This hardworking team primarily operates two Tigercat feller bunchers— an LX830 and L830 — each with a Tigercat 24” hotsaw head. Dean likes 830’s, especially the fact that they can climb steeper slopes because of a longer track frame and wider stance. The other equipment that rounds out his operation includes an equipment log loader and a Kobleco wheel loader, a Wagner Log stacker and four logging trucks.


A Novel Approach

But it was the versatility of the feller bunchers and some steep slope logging that had Dean thinking outside the box earlier this year. He was working for a logger that was harvesting on intense inclines. “He said ‘If you can cut, we can log it,’” recalls Dean. “But after we got it cut, contractor was concerned about being able to get the steep ground logged.”

The idea was so unique that neither of the men had seen it before, but it seemed like it could work — attach a grapple and heel rack onto the 830. Dean turned to Jim Wark, a sales rep at Papé Equipment who had sold him the feller bunchers.

“He really helped kick off the project,” explains Dean. “He found us a Young heel rack and 52” grapple taken from a 210 excavator shovel logger. I picked it up in Longview at the Papé shop. I had a guy in Longview help me retrofit it. We started at 2 o’clock in the afternoon and worked until 2 a.m. I drove up [to Enumclaw] and put it on at daylight.”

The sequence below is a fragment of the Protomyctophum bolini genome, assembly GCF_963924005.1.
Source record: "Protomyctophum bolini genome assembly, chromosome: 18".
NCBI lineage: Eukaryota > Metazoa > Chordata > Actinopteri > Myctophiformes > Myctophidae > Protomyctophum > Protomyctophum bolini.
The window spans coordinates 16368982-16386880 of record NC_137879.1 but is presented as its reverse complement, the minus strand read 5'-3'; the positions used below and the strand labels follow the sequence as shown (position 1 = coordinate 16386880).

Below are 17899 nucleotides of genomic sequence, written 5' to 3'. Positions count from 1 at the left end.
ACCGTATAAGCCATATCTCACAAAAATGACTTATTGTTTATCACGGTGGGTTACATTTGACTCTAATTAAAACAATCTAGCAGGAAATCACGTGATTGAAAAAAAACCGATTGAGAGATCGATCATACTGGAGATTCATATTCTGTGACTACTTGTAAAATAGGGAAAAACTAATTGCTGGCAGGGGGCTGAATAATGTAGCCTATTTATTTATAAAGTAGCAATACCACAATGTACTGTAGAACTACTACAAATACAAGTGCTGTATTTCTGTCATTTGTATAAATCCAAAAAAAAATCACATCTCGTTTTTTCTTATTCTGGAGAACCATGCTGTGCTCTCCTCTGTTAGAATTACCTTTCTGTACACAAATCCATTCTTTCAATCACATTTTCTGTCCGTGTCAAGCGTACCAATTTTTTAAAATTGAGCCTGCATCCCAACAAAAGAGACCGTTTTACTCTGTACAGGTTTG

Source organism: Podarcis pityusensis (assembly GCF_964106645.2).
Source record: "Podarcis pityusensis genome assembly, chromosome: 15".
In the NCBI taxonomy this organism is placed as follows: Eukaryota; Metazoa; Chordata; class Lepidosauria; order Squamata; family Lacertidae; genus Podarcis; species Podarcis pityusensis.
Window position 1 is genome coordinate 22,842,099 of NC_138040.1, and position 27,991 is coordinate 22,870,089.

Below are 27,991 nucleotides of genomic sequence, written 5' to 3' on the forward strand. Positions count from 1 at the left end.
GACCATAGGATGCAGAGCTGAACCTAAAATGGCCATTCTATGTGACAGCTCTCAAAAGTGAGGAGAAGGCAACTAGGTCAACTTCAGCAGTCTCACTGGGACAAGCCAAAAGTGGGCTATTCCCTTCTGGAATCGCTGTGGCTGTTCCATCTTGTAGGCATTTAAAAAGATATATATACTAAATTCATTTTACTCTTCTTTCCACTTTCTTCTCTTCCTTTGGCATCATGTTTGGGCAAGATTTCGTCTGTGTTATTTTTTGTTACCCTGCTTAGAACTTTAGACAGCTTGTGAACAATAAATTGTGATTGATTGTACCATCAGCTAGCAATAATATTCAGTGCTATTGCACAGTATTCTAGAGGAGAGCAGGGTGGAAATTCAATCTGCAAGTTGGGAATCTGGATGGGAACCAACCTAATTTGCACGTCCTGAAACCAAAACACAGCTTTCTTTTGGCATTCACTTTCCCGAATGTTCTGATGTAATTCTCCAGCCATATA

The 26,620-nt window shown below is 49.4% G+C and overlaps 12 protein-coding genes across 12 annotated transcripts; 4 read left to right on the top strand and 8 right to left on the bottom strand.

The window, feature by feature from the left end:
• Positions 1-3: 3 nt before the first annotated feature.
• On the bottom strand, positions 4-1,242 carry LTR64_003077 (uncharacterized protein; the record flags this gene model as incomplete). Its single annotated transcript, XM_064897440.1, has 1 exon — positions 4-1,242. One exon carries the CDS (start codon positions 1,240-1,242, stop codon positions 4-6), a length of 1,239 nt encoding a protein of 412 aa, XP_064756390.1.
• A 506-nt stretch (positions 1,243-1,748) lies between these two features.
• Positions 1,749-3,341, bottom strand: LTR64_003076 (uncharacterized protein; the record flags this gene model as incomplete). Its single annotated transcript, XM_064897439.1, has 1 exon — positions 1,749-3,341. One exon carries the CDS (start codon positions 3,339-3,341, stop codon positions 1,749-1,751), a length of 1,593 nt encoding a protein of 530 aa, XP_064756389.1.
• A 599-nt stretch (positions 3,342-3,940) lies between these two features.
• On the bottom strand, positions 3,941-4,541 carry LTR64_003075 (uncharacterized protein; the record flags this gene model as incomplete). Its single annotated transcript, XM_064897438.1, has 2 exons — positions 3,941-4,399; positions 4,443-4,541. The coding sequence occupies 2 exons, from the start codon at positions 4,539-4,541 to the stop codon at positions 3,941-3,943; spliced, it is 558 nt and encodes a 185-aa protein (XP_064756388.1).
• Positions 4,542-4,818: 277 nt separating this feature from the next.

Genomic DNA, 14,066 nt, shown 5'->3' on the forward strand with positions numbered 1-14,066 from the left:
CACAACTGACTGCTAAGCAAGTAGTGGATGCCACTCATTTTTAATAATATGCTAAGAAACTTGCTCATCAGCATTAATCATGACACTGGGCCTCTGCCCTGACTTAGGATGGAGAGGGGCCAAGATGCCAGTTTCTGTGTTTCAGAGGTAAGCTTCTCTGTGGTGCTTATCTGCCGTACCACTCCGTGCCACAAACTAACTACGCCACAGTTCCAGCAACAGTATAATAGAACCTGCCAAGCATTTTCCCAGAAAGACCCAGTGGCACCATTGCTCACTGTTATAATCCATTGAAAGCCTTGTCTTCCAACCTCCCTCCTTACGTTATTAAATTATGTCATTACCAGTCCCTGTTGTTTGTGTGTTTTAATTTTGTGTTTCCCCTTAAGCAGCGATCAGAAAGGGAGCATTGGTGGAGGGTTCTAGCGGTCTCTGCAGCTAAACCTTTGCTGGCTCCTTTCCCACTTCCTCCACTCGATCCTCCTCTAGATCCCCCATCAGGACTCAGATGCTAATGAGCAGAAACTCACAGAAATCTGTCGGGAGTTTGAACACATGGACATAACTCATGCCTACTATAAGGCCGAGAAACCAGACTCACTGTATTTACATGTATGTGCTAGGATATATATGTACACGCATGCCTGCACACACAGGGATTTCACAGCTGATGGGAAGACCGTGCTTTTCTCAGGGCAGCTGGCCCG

It was an odd combination, but it did the job. It did it so well that Dean continues to use thecombination from time to time when necessary.

Rowan selected the Tigercat 830s because they can climb steeper slopes,
due to their longer track frame and wider stance.


Unique to the Core

The grapple/feller buncher and the nomadic lifestyle aren’t the only things that make Dean stand out from your average logger. He’s tall, sports a grey ponytail and rides up on his enormous red motorcycle (custom-fit with a car engine), so you’re going to find it hard to miss him. But he’s a logger through and through, and you know he really loves trees when he says things like:“It’s harder on my soul to cut trees on the east side, because it takes so long for them to come back.” He’s a logger who also believes the country could benefit from a little common sense when it comes to the forest. Like being realistic about what being a real environmentalist is.

“Everyone loves wood for one reason or another. So we’re going to get it from some place,” he says. “If you are really concerned about the environment, the U.S. probably has the most stringent rules I know of. But we’re importing from countries that don’t have the rules. So if you were really environmentally minded you’d ease it up a bit, and quit fighting it so hard. Then maybe our product could be grown and used right here.”

But until there is a meeting of the minds, Dean just feels fortunate to be living a life that takes him to new places and into the woods every day. “I had aspirations of being retired at 35. I went past that and thought, why not just have fun.” And that’s just what he’s doing.




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This page was last updated on Friday, June 16, 2006